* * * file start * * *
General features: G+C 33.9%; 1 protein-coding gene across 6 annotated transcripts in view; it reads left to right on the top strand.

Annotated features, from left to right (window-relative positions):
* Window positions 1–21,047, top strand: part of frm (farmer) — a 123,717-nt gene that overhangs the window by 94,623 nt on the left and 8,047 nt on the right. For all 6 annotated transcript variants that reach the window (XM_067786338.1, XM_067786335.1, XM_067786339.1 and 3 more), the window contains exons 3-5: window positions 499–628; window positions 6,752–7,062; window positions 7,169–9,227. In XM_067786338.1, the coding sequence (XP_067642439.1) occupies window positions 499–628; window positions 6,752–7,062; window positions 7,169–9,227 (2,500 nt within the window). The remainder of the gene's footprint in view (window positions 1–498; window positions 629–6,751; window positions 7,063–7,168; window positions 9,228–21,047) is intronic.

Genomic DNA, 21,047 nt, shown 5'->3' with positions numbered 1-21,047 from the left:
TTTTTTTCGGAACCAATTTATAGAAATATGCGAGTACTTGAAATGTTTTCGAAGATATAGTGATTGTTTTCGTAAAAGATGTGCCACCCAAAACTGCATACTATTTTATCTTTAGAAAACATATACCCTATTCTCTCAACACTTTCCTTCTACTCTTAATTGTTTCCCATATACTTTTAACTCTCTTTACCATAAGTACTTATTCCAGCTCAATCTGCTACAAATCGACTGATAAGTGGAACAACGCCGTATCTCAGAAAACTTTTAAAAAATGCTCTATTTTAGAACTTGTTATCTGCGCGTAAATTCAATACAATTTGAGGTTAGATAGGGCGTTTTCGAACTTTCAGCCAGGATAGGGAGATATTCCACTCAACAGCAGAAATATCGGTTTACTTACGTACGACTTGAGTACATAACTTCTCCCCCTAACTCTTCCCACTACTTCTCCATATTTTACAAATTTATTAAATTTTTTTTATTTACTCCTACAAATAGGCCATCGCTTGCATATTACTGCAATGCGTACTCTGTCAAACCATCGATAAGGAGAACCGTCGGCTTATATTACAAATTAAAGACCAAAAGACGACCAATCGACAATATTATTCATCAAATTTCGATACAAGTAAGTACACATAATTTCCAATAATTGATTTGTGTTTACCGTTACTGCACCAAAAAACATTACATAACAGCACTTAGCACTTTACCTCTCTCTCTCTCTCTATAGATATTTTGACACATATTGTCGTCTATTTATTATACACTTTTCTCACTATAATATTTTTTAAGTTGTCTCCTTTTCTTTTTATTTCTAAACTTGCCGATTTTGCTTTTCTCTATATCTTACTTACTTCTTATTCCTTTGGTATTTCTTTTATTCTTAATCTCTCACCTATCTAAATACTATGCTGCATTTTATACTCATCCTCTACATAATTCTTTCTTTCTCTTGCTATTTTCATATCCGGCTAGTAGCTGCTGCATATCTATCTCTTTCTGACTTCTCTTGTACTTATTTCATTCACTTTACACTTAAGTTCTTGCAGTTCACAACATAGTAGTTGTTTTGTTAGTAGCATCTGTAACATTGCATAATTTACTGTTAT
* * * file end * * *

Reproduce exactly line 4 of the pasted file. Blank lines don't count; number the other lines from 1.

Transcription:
Genomic DNA, 21,047 nt, shown 5'->3' with positions numbered 1-21,047 from the left: